Legislative outcome: Failed House 195 to 235 (no Senate vote)

      Source: Supreme Court case 15-H0005 argued on Jul 8, 2015

      Oppose private and religious school voucher programs.

      Lynch voted NAY SOAR Act

      Heritage Action Summary: The House will vote to reauthorize the Scholarships for Opportunity and Results (SOAR) Act (H.R. 10). The bill would continue funding through Fiscal Year 2021 and allow eligible students in Washington, D.C. to enroll in a participating private school.Analysis by Heritage Action:

      ACLU recommendation to vote NO: (Letter to U.S.House, 3/29/2011): The ACLU urges Congress to oppose the SOAR Act, legislation to restart and expand Washington DC's failed private and religious school voucher pilot program. Originally started as a five-year pilot program in 2004, the DC voucher program is the nation's first and only federally-funded private and religious school voucher program. Under the federal voucher pilot program, funds were provided to schools even though they infuse their curricular materials with specific religious content and even though they are not covered by many of the nation's civil rights statutes that would otherwise protect students against discrimination. Additionally, each of the congressionally-mandated studies to explore the pilot program concluded that the voucher program had no significant effect on the academic achievement.

      Cato Institute recommendation to vote YES: (4/28/2016): The Obama administration has repeatedly worked to undermine or eliminate the DC school choice program, even though it has the support of local Democratic politicians such as the DC Mayor and a majority of the DC City Council. Low-income students shouldn't be condemned to low-quality schools just because their parents cannot afford a home in a wealthy neighborhood. The DC program was an important step toward breaking the link between home prices and school quality.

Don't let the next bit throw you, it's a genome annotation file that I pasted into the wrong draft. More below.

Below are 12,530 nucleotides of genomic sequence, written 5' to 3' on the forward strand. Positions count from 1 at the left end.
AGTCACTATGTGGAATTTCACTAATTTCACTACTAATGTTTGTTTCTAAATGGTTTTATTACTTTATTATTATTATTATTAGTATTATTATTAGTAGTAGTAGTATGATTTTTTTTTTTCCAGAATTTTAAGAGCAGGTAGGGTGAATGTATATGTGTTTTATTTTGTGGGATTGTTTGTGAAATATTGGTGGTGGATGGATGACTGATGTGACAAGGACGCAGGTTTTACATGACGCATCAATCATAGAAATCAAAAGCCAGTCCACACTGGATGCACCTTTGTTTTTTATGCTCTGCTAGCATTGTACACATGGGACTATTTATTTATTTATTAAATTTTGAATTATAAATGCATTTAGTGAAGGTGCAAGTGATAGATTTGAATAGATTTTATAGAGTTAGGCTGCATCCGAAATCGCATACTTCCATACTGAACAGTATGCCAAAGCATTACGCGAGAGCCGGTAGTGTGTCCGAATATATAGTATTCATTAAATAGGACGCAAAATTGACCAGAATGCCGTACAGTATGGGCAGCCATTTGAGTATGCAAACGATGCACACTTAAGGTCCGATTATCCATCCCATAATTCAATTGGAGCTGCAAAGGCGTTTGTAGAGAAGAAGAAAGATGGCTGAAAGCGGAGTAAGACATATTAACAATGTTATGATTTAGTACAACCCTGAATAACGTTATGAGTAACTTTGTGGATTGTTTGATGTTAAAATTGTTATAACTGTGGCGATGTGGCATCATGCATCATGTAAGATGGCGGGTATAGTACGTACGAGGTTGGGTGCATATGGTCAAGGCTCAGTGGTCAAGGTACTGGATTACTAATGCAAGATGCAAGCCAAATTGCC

Legislative outcome: Passed by the House 240-191-3; never came to a vote in the Senate.

      Source: Supreme Court case 15-H0010 argued on Oct 21, 2015

      2017-18 Governor, House and Senate candidates on Education: Steve Lynch on other issues:
      MA Gubernatorial:
      Bill Weld
      Bob Massie
      Charlie Baker
      Dan Wolf
      Deval Patrick
      Don Berwick
      Jay Gonzalez
      Jesse Gordon
      Karyn Polito
      Lawrence Lessig
      Martha Coakley
      Marty Walsh
      Richard Tisei
      Seth Moulton
      Setti Warren
      Steve Grossman
      Tom Menino
      Warren Tolman
      MA Senatorial:
      Beth Lindstrom
      Ed Markey
      Elizabeth Warren
      Geoff Diehl
      Heidi Wellman
      Joe Kennedy III
      John Kingston
      Shannon Liss-Riordan
      Shiva Ayyadurai

      Freshman class of 2019:
      "Freshman class" means "not in Congress in January 2017", with exceptions:
      * Special election, so sworn in other than Jan. 2019
      ** Served in Congress in a previous term
      *** Lost recount or general election
      Freshman class of January 2019 (Republicans):
      AZ-8*:Lesko
      CA-39***:Kim
      FL-6:Waltz ; FL-15:Spano ; FL-17:Steube
      GA-7:Woodall
      ID-1**:Fulcher
      IN-4:Baird
      IN-6:Pence
      KS-2:Watkins
      MN-1:Hagedorn ; MN-8:Stauber
      MS-3:Guest
      MT-0*:Gianforte
      NC-9***:Harris
      ND-a:Armstrong
      NM-2***:Herrell
      OH-12*:Balderson ; OH-16:Gonzalez
      OK-1:Hern
      PA-9:Meuser ; PA-11**:Smucker ; PA-12*:Keller ; PA-13:Joyce ; PA-14:Reschenthaler
      SC-4:Timmons
      SD-0:Johnson
      TN-2:Burchett ; TN-6:Rose ; TN-7:Green
      TX-2:Crenshaw ; TX-3:Taylor ; TX-5:Gooden ; TX-6:Wright ; TX-21:Roy ; TX-27*:Cloud
      VA-5:Riggleman ; VA-6:Cline
      WI-1:Steil
      WV-3:Miller
      Freshman class of January 2019 (Democrats):
      AZ-2**:Kirkpatrick ; AZ-9:Stanton
      CA-49:Levin ; CA-10:Harder ; CA-21:Cox ; CA-25:Hill ; CA-39:Cisneros ; CA-45:Porter ; CA-48:Rouda
      CO-2:Neguse ; CO-6:Crow
      CT-5:Hayes
      FL-26:Mucarsel-Powell ; FL-27:Shalala
      GA-6:McBath
      HI-1**:Case
      IA-1:Finkenauer ; IA-3:Axne
      IL-4:Garcia ; IL-6:Casten ; IL-14:Underwood
      KS-3:Davids
      KY-6***:McGrath
      MA-3:Trahan ; MA-7:Pressley
      MD-6:Trone
      ME-2:Golden
      MI-8:Slotkin ; MI-9:Levin ; MI-13:Tlaib ; MI-13*:Jones ; MI-11:Stevens
      MN-2:Craig ; MN-3:Phillips ; MN-5:Omar
      NC-9***:McCready
      NH-1:Pappas
      NJ-2:Van Drew ; NJ-3:Kim ; NJ-7:Malinowski ; NJ-11:Sherrill
      NM-1:Haaland ; NM-2:Torres Small
      NV-3:Lee ; NV-4**:Horsford
      NY-14:Ocasio-Cortez ; NY-11:Rose ; NY-19:Delgado ; NY-22:Brindisi ; NY-25:Morelle
      OK-5:Horn
      PA-4:Dean ; PA-5:Scanlon ; PA-6:Houlahan ; PA-7:Wild ; PA-17*:Lamb
      SC-1:Cunningham
      TX-7:Fletcher ; TX-16:Escobar ; TX-29:Garcia ; TX-32:Allred
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      Page last updated: Jun 14, 2020